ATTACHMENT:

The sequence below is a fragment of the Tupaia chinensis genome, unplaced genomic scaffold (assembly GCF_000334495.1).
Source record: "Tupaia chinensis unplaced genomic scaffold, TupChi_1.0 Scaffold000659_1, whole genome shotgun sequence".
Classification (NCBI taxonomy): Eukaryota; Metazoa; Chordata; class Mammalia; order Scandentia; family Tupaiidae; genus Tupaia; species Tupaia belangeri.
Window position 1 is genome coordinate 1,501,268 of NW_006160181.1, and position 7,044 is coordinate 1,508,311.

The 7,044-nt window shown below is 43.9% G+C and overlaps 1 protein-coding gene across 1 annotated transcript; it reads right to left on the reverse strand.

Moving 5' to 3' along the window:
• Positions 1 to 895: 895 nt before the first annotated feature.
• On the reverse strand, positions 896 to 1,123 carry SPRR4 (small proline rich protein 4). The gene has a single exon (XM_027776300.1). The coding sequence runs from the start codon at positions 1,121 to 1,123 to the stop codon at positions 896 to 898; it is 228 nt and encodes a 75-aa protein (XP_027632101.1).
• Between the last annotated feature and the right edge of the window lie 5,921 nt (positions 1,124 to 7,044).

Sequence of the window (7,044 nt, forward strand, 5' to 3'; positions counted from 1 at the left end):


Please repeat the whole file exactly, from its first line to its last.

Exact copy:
The sequence below is a fragment of the Tupaia chinensis genome, unplaced genomic scaffold (assembly GCF_000334495.1).
Source record: "Tupaia chinensis unplaced genomic scaffold, TupChi_1.0 Scaffold000659_1, whole genome shotgun sequence".
Classification (NCBI taxonomy): Eukaryota; Metazoa; Chordata; class Mammalia; order Scandentia; family Tupaiidae; genus Tupaia; species Tupaia belangeri.
Window position 1 is genome coordinate 1,501,268 of NW_006160181.1, and position 7,044 is coordinate 1,508,311.

The 7,044-nt window shown below is 43.9% G+C and overlaps 1 protein-coding gene across 1 annotated transcript; it reads right to left on the reverse strand.

Moving 5' to 3' along the window:
• Positions 1 to 895: 895 nt before the first annotated feature.
• On the reverse strand, positions 896 to 1,123 carry SPRR4 (small proline rich protein 4). The gene has a single exon (XM_027776300.1). The coding sequence runs from the start codon at positions 1,121 to 1,123 to the stop codon at positions 896 to 898; it is 228 nt and encodes a 75-aa protein (XP_027632101.1).
• Between the last annotated feature and the right edge of the window lie 5,921 nt (positions 1,124 to 7,044).

Sequence of the window (7,044 nt, forward strand, 5' to 3'; positions counted from 1 at the left end):